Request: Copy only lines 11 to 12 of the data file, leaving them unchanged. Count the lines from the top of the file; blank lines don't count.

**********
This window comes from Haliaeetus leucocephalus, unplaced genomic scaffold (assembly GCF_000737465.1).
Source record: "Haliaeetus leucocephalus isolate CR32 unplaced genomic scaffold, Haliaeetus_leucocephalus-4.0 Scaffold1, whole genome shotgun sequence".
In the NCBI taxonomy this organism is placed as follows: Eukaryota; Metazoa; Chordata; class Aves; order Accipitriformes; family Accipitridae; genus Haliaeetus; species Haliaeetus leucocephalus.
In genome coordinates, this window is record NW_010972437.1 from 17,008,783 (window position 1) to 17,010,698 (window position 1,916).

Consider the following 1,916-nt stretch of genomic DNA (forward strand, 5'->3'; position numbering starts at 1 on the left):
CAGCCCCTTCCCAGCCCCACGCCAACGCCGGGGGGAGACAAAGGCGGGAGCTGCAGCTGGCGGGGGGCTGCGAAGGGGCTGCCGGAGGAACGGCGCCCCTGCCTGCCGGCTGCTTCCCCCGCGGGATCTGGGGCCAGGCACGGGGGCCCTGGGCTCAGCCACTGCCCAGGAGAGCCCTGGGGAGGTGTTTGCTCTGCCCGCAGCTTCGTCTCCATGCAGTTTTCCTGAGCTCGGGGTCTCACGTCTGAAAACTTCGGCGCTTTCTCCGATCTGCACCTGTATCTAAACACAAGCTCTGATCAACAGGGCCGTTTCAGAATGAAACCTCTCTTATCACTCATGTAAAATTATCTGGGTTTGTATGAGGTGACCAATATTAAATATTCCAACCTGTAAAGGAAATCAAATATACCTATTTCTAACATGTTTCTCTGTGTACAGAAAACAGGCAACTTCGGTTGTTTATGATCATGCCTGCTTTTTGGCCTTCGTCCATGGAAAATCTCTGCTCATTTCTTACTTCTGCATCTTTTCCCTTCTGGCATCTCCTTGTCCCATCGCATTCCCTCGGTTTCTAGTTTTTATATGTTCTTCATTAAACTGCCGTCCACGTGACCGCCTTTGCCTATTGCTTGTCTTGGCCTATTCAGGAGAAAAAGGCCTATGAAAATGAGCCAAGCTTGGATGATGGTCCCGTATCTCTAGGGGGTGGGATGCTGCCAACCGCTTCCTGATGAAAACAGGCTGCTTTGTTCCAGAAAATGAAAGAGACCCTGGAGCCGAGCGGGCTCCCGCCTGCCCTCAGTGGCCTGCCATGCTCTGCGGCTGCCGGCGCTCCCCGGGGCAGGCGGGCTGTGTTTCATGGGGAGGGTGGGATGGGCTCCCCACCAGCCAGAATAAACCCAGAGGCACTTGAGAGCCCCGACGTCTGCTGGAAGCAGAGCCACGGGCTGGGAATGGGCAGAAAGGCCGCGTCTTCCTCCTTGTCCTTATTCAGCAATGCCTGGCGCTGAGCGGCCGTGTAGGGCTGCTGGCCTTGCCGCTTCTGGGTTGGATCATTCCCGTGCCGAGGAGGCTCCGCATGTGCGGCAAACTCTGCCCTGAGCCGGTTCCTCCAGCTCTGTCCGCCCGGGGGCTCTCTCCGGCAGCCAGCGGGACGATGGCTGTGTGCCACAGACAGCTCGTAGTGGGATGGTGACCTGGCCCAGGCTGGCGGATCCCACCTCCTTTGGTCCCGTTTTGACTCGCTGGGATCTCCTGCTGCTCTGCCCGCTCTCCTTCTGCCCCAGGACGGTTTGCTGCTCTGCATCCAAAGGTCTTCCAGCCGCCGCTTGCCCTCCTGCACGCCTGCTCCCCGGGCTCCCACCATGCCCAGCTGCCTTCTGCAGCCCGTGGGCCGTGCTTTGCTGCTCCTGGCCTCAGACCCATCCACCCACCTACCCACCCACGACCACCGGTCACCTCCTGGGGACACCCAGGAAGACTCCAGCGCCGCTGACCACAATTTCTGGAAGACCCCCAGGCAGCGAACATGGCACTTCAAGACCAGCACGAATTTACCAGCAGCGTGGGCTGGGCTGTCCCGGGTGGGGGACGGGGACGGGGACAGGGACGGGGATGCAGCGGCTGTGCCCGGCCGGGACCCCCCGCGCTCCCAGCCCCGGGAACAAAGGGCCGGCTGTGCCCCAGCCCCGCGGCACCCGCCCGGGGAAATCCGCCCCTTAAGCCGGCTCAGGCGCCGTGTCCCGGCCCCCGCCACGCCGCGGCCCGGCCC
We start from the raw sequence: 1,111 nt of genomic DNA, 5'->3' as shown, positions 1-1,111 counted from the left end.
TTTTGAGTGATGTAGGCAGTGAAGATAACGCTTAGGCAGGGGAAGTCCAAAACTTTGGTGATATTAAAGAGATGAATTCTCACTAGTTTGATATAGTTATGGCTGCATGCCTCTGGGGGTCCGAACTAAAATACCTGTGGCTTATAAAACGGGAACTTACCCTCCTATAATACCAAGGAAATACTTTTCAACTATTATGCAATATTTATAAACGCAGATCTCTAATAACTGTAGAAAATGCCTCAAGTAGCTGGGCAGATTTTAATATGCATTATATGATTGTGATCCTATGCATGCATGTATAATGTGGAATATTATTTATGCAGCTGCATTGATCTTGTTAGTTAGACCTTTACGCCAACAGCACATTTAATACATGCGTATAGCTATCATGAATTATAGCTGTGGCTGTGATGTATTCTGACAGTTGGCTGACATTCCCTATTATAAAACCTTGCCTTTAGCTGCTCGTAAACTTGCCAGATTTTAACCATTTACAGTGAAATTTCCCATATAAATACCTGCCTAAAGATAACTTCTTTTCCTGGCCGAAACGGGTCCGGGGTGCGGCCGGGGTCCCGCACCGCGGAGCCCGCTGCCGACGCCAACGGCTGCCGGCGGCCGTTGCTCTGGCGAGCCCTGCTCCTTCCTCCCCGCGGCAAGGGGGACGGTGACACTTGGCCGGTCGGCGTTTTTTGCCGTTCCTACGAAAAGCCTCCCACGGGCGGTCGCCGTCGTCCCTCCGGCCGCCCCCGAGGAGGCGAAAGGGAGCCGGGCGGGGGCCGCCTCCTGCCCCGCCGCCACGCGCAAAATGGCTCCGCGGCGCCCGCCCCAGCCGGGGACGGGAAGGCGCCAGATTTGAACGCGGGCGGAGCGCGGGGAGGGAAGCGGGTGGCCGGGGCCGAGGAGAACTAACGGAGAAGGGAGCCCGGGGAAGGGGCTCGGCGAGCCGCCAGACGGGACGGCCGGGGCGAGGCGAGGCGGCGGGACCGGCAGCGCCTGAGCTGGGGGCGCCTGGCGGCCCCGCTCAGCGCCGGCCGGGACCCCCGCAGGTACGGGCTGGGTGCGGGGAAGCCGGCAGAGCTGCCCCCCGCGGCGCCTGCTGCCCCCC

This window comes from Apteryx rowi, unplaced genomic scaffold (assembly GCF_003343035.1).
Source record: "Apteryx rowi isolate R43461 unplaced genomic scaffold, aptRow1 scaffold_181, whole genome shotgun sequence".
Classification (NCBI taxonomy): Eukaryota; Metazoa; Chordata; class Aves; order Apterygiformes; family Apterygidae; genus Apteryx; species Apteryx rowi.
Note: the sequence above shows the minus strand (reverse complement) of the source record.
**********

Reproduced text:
Classification (NCBI taxonomy): Eukaryota; Metazoa; Chordata; class Aves; order Apterygiformes; family Apterygidae; genus Apteryx; species Apteryx rowi.
Note: the sequence above shows the minus strand (reverse complement) of the source record.